Reggae/Dancehall superstar Capleton says he has never recorded songs written by anyone else, as doing so, according to him, appears inauthentic.
“There is no limit to our music, caw rememba seh it bring dat love; it bring dat soul. It have dat spiritual connection an it mek people get inna demself. It mek people cry you know, crying through that joy and dat love and the connection weh dem feel. Because rememba seh music a di function of the head and the heart you know, so dem communicate dem work enuh,” he said during an interview with Television Jamaica’s The Entertainment Report.
“That’s why I don’t sing songs that someone wrote, you know,” he added.
“I mean I have to write what I feel so it is authentic so when I’m on the stage and I’m delivering then you know people can feel it because it is coming from my heart. It is something that I’ve been through or suppm weh mi guh through. A it mi a write bout.”
The Billboard-charting artist’s first single was Bumbo Red, which was banned from public radio in Jamaica, due to its sexually explicit lyrics and use of expletives. Nevertheless, it became a huge hit on the streets.
In his early Dancehall years, Capleton released a string of hits for several producers, the biggest of which were Number One Pon the Look Good Chart and Nuh Lotion Man, which were featured on his 1991 compilation album Capleton Gold. In addition, he also appeared on several split albums, including Double Trouble, which was shared with General Levy in 1992.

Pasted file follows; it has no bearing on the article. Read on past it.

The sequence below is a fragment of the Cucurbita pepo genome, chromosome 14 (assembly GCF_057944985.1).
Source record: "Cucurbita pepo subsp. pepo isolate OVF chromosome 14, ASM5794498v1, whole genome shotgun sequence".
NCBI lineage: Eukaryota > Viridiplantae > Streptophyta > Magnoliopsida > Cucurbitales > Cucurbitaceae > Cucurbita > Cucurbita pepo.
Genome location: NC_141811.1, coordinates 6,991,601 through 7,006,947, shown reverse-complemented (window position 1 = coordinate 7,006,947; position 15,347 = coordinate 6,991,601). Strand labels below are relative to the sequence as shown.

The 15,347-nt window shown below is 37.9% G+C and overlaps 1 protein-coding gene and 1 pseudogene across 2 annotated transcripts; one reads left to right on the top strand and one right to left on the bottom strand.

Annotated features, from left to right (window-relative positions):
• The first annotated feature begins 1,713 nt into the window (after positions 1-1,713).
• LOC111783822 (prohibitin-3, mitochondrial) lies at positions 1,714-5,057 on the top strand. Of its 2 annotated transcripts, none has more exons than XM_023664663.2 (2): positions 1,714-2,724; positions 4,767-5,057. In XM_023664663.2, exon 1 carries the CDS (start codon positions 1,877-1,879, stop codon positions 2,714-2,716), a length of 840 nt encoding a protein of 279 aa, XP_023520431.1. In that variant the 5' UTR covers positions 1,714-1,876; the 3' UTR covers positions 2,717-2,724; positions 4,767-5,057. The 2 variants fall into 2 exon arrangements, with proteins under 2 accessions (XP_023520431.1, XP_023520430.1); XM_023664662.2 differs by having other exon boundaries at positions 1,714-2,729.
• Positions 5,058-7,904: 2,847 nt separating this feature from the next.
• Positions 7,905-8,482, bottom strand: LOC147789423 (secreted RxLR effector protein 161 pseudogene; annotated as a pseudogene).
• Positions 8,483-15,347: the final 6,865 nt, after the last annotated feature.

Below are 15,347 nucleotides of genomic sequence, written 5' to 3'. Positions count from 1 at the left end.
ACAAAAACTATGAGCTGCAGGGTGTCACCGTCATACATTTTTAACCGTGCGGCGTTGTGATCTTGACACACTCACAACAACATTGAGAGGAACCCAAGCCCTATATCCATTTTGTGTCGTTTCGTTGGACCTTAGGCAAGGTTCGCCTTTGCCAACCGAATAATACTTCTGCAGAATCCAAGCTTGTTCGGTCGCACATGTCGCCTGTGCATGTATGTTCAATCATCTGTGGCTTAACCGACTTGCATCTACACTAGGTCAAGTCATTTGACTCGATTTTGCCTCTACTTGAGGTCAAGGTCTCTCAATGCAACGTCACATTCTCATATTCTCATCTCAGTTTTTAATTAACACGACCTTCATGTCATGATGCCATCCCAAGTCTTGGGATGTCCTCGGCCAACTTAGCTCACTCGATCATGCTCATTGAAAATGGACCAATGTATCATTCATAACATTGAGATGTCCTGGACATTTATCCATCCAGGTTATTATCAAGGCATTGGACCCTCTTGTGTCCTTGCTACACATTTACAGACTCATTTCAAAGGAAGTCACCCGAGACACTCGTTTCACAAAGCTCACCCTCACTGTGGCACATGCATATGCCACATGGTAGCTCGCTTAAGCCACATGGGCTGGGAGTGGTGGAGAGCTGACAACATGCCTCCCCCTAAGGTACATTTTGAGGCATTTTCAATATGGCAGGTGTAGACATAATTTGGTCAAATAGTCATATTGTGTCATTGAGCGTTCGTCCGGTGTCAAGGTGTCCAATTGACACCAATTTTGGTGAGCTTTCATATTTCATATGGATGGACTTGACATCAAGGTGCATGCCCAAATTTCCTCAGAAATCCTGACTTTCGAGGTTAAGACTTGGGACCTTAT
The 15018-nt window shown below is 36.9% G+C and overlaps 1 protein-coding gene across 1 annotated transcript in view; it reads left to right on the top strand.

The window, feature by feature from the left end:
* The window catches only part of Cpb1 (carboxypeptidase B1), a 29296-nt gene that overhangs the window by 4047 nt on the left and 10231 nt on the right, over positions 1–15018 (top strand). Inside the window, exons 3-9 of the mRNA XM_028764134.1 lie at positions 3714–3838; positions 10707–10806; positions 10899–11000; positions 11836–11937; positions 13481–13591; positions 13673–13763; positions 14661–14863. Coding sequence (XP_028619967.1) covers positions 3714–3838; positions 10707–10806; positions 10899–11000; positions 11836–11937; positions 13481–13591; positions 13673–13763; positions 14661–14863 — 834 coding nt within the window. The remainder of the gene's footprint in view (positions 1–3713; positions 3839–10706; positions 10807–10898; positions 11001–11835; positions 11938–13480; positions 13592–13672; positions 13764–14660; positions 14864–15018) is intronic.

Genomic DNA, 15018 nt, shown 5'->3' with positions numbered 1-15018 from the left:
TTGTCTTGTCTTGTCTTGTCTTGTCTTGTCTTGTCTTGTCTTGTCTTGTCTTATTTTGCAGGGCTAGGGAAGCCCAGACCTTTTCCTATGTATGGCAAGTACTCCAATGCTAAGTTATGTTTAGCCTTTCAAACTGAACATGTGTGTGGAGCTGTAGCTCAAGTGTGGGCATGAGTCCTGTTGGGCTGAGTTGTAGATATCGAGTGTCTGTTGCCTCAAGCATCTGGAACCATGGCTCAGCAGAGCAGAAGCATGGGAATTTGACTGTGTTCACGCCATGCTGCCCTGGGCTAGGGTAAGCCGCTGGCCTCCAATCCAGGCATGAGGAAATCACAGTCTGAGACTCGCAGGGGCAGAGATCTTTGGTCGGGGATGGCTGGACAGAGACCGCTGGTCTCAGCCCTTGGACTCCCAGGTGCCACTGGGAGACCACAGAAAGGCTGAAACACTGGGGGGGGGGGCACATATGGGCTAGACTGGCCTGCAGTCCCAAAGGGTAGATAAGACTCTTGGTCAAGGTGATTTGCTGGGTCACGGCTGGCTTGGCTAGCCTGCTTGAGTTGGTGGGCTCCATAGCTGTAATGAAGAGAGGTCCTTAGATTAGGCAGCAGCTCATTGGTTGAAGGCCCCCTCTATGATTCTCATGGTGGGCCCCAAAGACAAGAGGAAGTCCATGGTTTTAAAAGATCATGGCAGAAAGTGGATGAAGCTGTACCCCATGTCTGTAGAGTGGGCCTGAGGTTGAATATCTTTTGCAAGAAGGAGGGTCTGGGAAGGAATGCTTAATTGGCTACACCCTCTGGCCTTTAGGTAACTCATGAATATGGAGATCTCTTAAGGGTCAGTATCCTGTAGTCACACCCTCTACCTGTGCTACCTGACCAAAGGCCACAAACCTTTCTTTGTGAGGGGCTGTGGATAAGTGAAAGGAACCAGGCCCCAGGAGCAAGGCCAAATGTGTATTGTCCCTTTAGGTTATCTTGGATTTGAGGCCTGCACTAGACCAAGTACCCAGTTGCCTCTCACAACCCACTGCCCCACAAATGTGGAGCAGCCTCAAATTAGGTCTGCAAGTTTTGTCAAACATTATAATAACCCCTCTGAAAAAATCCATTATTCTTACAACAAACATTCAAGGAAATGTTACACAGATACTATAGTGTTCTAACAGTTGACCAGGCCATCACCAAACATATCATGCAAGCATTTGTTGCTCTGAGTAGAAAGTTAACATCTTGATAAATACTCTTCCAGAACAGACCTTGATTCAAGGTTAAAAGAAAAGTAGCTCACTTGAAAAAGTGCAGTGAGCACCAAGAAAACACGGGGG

In 1992, Capleton made his way into conscious music, by recording the hit Alms House. He later released an album of the same name in 1993, which also included singles such as Unnu No Hear, Matie a Dead and Make Hay.
In the early to the mid-1990s, he had several other hit songs, including Everybody Needs Somebody, Buggering and Cold Blooded Murderer, which all appeared on his album Good So which was released in 1994. It was around this point that he converted to Rastafari.
In 1999, he released the album One Mission which was followed by his acclaimed More Fire, which contained songs such Jah Jah City, Hunt You and Good in Her Clothes.
In 2002, his Still Blazin’ album, which consisted of hits such as Cooyah Cooyah, Red Red Red and Caan Tan Yah, copped a nomination for the Best Reggae Album at the 45th Grammy Award.
His last album was the I-Ternal Fire which carried 15-tracks, among them Call I, 400 Years, Long Way and That Day Will Come. It had contributions from iconic producers such as Clive Hunt, Shane Brown and Bobby ‘Bobby Digital’ Dixon.
According to his label VP Records, the St. Mary native has released 22 albums to date. He has also made guest appearances on several other albums, including with fellow recording artists. His recent features include those on DJ Khaled’s Khaled Khaled and God Did albums.
Capleton’s music was also sampled by rapper Kanye West in his 2013 song titled I’m A God.
The deejay was also signed to Def Jam in the mid-1990s, and while there released two albums, Prophecy, which went on to peak at number 65 on Billboard’s R&B/Hip Hop Albums chart in 1995, and later I-Testament in 1997.
The remix of his Billboard-charting hits Tour, peaked at number 57 on the Hot 100 Chart. His other hits at Def Jam were the Hip Hop remixes of Wings of The Morning, which peaked at number 79 on the Hot 100 Chart and Heathen Rage which also peaked at number 79 on the R&B Hip Hop Songs Chart.
In January this year, Capleton had said he had been in musical overdrive, spending time in studio working on a new album, collabs with his contemporaries, as well as on approximately 30 collaborations with upcoming artists, a feat which makes him one of Jamaica’s collab kings.